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A class to load and use file associated icons

, 24 Apr 2008
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An article about using SHGetFileInfo in C# (a simple class and demo are included).

Introduction

Everyone knows the classical linkage of the two members of Windows Common Controls – ListView/ImageList or TreeView/ImageList. The left part represents data in several formats, and the right provides the list of images for a better look. In almost all cases, it is your or your designer's job to create and load images that you need. But, what if you need to implement an app with the Windows Explorer interface which should show disk folders, files, shortcuts etc. with the same icons as Explorer does? There is a function System.Driwing.Icon. ExtractAssociatedIcon which returns an icon associated with a given file. This is the simplest way, but unfortunately, there is no overloaded version where you can specify the size of the icons you want to get – it always returns 32x32 icons (Note: MSDN doesn’t explain what size will be returned, so my assumption is it would be the system defined size for large icons, which can be checked by SystemInformation.IconSize). Alternatively, you can use a special Windows API function and .NET PInvoke to bring it into your code. To make it reusable, I decided to create a class to utilize this functionality.

About the SHGetFileInfo function

This function is part of the system shell, and is available in every Microsoft OS beginning from Windows 95 and Windows NT 4.0, and can give you a lot of information about objects in file the system, such as files, folders etc. A complete description can be obtained from MSDN. But since we don’t need all this functionality, let’s focus on getting the file icons for our app.

Using the code

As I said, I created a class that you can find in the archive on the top of this article – SystemIconsImageList. This class is derived from Object, not from ImageList or Component. Thus, you have to declare, create, and initialize it manually in the code-behind of your form. I will get back to you later with an explanation of why I did it this way. Let’s take a close look at it:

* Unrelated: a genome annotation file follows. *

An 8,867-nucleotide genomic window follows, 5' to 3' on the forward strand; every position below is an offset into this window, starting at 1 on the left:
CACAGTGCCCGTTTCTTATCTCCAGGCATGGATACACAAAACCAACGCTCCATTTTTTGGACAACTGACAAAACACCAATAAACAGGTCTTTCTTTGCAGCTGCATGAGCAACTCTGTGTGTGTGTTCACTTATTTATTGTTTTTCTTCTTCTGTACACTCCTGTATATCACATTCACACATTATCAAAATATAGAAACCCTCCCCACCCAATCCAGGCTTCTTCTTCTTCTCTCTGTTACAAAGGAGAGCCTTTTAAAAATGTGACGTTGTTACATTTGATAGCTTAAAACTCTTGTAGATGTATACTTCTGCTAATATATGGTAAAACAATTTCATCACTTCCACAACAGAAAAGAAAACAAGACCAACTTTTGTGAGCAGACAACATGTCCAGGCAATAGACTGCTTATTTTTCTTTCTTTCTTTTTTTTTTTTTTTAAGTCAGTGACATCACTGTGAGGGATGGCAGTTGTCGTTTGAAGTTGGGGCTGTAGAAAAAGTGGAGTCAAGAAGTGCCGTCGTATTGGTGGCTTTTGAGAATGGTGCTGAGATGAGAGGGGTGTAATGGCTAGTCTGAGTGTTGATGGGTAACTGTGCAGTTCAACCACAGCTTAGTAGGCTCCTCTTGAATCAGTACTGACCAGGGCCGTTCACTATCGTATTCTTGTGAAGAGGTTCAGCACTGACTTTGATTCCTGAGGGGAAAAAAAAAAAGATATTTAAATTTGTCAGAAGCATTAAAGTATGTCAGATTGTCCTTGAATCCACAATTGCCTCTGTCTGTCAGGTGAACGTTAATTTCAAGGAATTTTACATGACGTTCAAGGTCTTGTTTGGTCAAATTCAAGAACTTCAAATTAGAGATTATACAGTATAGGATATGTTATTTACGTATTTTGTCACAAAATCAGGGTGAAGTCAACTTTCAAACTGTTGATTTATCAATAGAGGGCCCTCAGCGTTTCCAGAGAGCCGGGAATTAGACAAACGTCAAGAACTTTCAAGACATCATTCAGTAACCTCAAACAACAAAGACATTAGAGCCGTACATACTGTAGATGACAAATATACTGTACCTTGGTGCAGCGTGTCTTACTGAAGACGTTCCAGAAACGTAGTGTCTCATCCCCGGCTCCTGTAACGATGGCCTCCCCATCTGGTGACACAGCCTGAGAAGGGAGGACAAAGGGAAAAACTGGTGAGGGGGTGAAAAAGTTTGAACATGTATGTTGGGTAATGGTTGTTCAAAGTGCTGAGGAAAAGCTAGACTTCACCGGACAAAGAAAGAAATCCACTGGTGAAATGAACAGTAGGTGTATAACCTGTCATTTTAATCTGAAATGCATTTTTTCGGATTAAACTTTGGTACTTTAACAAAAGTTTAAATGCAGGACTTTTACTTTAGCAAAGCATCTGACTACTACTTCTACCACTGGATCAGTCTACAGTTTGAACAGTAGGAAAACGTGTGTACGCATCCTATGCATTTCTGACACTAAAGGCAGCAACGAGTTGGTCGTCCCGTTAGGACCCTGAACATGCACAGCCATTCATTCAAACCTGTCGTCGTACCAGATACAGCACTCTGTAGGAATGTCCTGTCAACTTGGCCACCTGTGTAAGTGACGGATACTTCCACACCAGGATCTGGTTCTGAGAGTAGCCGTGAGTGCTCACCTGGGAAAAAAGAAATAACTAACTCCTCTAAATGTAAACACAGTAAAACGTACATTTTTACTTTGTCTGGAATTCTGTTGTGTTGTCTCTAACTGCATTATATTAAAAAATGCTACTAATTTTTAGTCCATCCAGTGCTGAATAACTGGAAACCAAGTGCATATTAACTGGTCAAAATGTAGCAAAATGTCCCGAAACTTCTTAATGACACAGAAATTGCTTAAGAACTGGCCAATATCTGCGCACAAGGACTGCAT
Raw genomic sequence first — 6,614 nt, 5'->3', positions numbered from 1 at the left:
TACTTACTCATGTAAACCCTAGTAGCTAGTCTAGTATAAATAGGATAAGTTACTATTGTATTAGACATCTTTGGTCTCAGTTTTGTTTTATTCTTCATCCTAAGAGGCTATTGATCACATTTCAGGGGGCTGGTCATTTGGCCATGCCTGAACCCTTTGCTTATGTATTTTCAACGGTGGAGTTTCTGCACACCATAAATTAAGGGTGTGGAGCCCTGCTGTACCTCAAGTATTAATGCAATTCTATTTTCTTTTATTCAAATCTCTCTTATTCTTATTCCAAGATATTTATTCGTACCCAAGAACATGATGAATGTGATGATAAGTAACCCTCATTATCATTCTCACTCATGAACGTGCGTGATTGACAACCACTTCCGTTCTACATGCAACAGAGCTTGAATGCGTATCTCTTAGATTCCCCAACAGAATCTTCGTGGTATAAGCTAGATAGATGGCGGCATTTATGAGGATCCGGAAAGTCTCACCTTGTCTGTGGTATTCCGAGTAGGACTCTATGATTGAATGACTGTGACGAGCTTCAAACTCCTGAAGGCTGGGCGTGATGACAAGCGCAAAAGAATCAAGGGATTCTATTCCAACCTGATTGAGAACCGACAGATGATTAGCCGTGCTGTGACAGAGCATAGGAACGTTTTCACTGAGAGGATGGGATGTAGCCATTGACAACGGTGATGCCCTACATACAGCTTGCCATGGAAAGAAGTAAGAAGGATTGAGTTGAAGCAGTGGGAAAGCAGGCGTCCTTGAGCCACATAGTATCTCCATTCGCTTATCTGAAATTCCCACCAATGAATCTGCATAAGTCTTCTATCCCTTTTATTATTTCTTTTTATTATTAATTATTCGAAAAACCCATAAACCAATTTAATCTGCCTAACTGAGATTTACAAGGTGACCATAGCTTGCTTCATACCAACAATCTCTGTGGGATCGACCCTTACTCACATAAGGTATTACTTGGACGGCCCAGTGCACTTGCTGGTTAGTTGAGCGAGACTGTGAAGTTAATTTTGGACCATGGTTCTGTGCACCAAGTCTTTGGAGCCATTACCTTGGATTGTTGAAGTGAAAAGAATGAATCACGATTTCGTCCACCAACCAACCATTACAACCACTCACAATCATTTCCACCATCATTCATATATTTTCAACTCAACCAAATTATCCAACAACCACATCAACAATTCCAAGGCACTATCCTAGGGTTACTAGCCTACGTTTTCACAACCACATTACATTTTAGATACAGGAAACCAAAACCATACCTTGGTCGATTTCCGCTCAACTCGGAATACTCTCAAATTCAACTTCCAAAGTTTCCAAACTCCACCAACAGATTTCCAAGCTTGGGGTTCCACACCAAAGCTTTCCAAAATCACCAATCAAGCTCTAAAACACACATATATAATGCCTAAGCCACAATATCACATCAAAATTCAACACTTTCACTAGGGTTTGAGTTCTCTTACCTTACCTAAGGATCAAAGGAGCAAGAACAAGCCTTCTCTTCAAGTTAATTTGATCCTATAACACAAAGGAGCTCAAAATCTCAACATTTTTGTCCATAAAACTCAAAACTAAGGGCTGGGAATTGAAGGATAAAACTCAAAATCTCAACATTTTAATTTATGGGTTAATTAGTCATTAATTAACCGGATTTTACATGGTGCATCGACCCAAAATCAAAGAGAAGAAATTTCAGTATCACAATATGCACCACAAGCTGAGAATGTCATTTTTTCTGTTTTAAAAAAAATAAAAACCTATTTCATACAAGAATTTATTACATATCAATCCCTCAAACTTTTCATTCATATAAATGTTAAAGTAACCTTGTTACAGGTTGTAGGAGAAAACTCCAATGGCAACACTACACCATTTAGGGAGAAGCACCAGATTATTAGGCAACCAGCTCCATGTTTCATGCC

systemiconsimagelist2.png

First of all, we need to perform Platform Invoke for the SHGetFileInfo function:

[DllImport("shell32.dll")]
public static extern IntPtr SHGetFileInfo(string pszPath, uint dwFileAttributes, 
                     ref SHFILEINFO psfi, uint cbSizeFileInfo, uint uFlags);

and predefine some system constants and structures that this function uses:

private const uint SHGFI_ICON = 0x100;
private const uint SHGFI_LARGEICON = 0x0;
private const uint SHGFI_SMALLICON = 0x1;

[StructLayout(LayoutKind.Sequential)]
public struct SHFILEINFO
{
    public IntPtr hIcon;
    public IntPtr iIcon;
    public uint dwAttributes;
    [MarshalAs(UnmanagedType.ByValTStr, SizeConst = 260)]
    public string szDisplayName;
    [MarshalAs(UnmanagedType.ByValTStr, SizeConst = 80)]
    public string szTypeName;
};

Also, this class contains two System.Windows.Forms.ImageList controls to store system icons: one for small and one for large icons. Although ImageList is a managed control, it holds unmanaged resources – icons or images. That’s the reason why ImageList implements the IDisposable interface which enforces us to implement IDisposable for our class as well. Now, let’s see how to use this class. First of all, let’s declare and create an instance:

private SystemIconsImageList sysIcons = new SystemIconsImageList();

Basically, this constructor just creates ImageList objects, and initializes their ImageSize properties to the current system values:

_smallImageList.ColorDepth = ColorDepth.Depth32Bit;
_smallImageList.ImageSize = SystemInformation.SmallIconSize;
_largeImageList.ColorDepth = ColorDepth.Depth32Bit;
_largeImageList.ImageSize = SystemInformation.IconSize;

Now, we can attach properties that represent the actual ImageList objects to the corresponding ListView (or TreeView) properties in our form's code-behind:

listView1.SmallImageList = sysIcons.SmallIconsImageList;
listView1.LargeImageList = sysIcons.LargeIconsImageList;